# Why are invertible matrices "one-to-one"?

Dec 20, 2015

See explanation...

#### Explanation:

I think the question is referring to the natural use of a matrix to map points to points by multiplication.

Suppose $M$ is an invertible matrix with inverse ${M}^{- 1}$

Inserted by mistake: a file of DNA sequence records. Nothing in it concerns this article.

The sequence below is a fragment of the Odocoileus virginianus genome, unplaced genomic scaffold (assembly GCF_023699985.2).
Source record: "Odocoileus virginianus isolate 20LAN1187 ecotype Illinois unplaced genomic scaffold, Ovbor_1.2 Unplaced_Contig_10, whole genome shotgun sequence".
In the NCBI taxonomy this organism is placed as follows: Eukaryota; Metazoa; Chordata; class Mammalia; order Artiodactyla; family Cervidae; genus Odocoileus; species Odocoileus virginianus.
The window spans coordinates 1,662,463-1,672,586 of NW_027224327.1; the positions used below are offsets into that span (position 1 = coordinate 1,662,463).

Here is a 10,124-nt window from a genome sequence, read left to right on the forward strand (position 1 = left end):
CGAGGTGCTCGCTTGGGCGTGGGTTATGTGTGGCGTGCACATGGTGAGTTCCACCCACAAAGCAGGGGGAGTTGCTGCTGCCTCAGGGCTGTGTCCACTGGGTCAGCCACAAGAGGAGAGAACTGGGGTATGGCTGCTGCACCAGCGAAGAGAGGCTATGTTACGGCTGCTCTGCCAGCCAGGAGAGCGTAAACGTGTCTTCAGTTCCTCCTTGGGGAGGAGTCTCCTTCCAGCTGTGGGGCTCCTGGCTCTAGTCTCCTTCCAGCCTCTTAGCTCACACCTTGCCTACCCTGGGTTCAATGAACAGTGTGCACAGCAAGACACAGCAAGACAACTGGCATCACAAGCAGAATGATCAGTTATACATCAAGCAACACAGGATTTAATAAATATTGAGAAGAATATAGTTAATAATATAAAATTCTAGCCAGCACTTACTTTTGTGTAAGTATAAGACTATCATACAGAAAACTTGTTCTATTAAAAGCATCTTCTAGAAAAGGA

Suppose further that $M {p}_{1} = M {p}_{2}$ for some points ${p}_{1}$ and ${p}_{2}$.

Then multiplying both sides by ${M}^{- 1}$ we find:

${p}_{1} = I {p}_{1} = {M}^{- 1} M {p}_{1} = {M}^{- 1} M {p}_{2} = I {p}_{2} = {p}_{2}$

So:

$M {p}_{1} = M {p}_{2} \implies {p}_{1} = {p}_{2}$

That is: multiplication by $M$ is one-to-one.